These bacteria have been determined to be staphylococcal, streptococcal, and corynebacteria-like pleomorphic cell wall deficient bacteria, some of which are acid-fast. For examples of direct viewing of microscopic findings of bacteria in normal blood, please see Tom Detwiler’s website (www.bloodmicrobe.org).
Microzymas, tissue granules and coccoids, and cell wall deficient bacteria
How are microzymas related to the bacterial theory of cancer? According to Virginia Livingston and others, the cancer germ is an intra- and extracellular bacterium that can be identified by special staining of cancerous tissue, particularly the acid-fast stain—a stain traditionally used to detect TB bacteria.
Cancer bacteria are pleomorphic, some of the largest “large body forms” even attaining the size of red blood cells. The most common form in tissue is the granular (coccoid) form.
However, pathologists do not accept the idea that these tissue bodies are microbial in nature. The larger bodies are sometimes interpreted as “Russell bodies” of dubious origin, but never as Russell’s “parasite of cancer.” (For more on large bodies, see my online article: ‘The return of the cancer parasite.’)
If bacteria evolve from the microzymas within the cell, as Béchamp proposed, the first appearance would be the formation of granules and coccoid forms intracellularly.
The micro-photographs below show examples of how these granules (microbial coccoid forms) might appear in cancerous tissue, such as in AIDS-related Kaposi’s sarcoma of the skin, breast cancer, and prostate cancer. See above photo for Hodgkin’s disease (lymphoma).
Béchamp and the future of medical science
At the turn of the 21st century a remarkable acknowledgment took place. Scientists now believe that that the majority of our body cells are not human cells. On the contrary, 50% of our cells or more are estimated to be microbial cells, mostly bacteria. There are over 37 trillion cells in our bodies.
What role do our trillions of body microbes play in the chronic diseases of aging and in cancer? At present, we don’t know. We now recognize these germs are scattered in various tissues and organs of the body once thought to be sterile. And the blood contains bacteria that undoubtedly are carried to every cell in the body.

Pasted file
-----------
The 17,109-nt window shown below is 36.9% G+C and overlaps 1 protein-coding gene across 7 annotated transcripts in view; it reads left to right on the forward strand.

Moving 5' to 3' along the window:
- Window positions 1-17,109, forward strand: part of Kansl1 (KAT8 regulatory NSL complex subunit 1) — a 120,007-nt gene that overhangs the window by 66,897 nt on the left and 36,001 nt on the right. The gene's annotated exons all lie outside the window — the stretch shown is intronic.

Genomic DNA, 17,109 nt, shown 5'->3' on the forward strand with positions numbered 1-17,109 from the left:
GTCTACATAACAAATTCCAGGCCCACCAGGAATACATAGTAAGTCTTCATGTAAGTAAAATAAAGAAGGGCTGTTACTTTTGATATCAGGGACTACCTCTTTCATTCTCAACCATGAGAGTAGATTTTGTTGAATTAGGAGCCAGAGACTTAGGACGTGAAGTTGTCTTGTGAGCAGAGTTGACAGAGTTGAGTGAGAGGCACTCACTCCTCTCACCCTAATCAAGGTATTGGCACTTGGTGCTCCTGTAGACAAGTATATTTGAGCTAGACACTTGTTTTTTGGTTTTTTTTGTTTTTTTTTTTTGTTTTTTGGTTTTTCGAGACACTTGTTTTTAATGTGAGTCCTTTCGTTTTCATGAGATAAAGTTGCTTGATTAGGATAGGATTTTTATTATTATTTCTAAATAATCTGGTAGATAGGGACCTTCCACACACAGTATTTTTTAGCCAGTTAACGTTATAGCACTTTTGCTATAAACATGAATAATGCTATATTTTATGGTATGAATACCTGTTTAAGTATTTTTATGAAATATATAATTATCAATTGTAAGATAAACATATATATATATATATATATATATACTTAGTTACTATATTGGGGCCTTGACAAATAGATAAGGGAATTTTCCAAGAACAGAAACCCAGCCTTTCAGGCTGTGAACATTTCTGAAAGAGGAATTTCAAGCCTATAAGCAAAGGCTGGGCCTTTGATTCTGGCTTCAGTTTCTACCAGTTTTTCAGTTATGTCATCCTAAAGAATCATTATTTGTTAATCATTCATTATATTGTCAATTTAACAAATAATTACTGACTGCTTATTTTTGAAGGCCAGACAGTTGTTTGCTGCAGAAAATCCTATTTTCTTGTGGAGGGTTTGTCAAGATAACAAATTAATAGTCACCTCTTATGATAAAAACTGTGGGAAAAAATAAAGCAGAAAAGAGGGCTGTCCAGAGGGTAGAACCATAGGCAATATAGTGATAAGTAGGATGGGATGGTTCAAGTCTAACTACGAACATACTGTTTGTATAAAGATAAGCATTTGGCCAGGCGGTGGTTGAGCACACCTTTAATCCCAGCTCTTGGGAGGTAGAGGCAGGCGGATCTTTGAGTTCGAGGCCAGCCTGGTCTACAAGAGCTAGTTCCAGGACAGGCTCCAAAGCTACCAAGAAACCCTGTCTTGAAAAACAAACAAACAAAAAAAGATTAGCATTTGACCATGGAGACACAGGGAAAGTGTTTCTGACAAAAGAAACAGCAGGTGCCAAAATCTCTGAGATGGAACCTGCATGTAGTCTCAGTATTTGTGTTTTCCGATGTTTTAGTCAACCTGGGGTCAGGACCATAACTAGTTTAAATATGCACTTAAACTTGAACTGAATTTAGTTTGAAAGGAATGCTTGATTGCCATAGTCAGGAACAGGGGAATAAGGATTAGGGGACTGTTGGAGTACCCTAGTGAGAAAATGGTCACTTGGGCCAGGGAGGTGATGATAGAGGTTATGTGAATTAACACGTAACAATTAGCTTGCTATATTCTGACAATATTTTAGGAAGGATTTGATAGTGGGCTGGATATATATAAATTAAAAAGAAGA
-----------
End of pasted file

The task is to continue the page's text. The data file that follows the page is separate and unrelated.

I have long been asking Why do doctors object so strongly when a scientist concludes that bacteria (rather than viruses) play a role in cancer? And are doctors failing to recognize bacteria in cancerous tissue?
Whatever the answer, the role of bacteria in cancer will have to be settled once and for all. In the meantime, we continue to ignore cancer microbe research to the detriment of the patient.
Pasteur was the genius of his day; and Béchamp’s microzymian theory and contrary views were an annoyance to the Academy.
The medical establishment knew how to deal with rebels like Antoine Béchamp (1816-1906). His work would be ignored by the “authorities” and never cited by the “experts.” His ideas would never be taken seriously in journals and textbooks.
Biomedical editors would purge his name from the pages of their scientific publications. Béchamp would quickly vanish from the annals of science. This is the way all medical rebels are silenced by the establishment.
Suggested reading: (These articles can be found on www. Rense.com by using that website’s search engine)
Broxmeyer L and Cantwell A: AIDS: “It’s the bacteria, stupid!” (2008)
Cantwell A: Cancer is an infection caused by tuberculosis-type bacteria. (2008)
Cantwell A: All human blood is infected with bacteria. (2007)
Cantwell A: Do TB-type bacteria cause AIDS? (2007)
Cantwell A: Immortal HeLa cells and the continuing contamination of cancer and vaccine research. (2010)
Cantwell A: The ‘Star Cell’; The microscopic indicator of bacterial infection in cancer, AIDS and chronic disease. (2011)
Fite (acid-fast) stained tissue section of AIDS-related Kaposi’s sarcoma of the skin. Arrows point to a collection of variably-sized coccoid forms and granules (microzymas?) in the dermis portion of the skin. Insert shows
Gram-stained Staphylococcus epidermis cultured from the tumor. Note the size and shape of the staphylococci in lab culture which appear similar to those coccoid forms seen in the tumor. Magnification x1000, in oil.
Tissue section of breast cancer showing a group of variably-stained extracellular coccoid forms. Compare the size of these “granules” with the size of a group of red blood cells seen in the upper right. Fite stain, x1000, in oil.
Tissue section of prostate cancer showing a cell laden with intracellular coccoid forms. A few of the forms emanate from the cell and become extracellular. Fite stain, x1000, in oil.
— Alan Cantwell, M.D. is a retired dermatologist and cancer researcher. He is the author of The Cancer Microbe and Four Women Against Cancer, both available from Amazon.com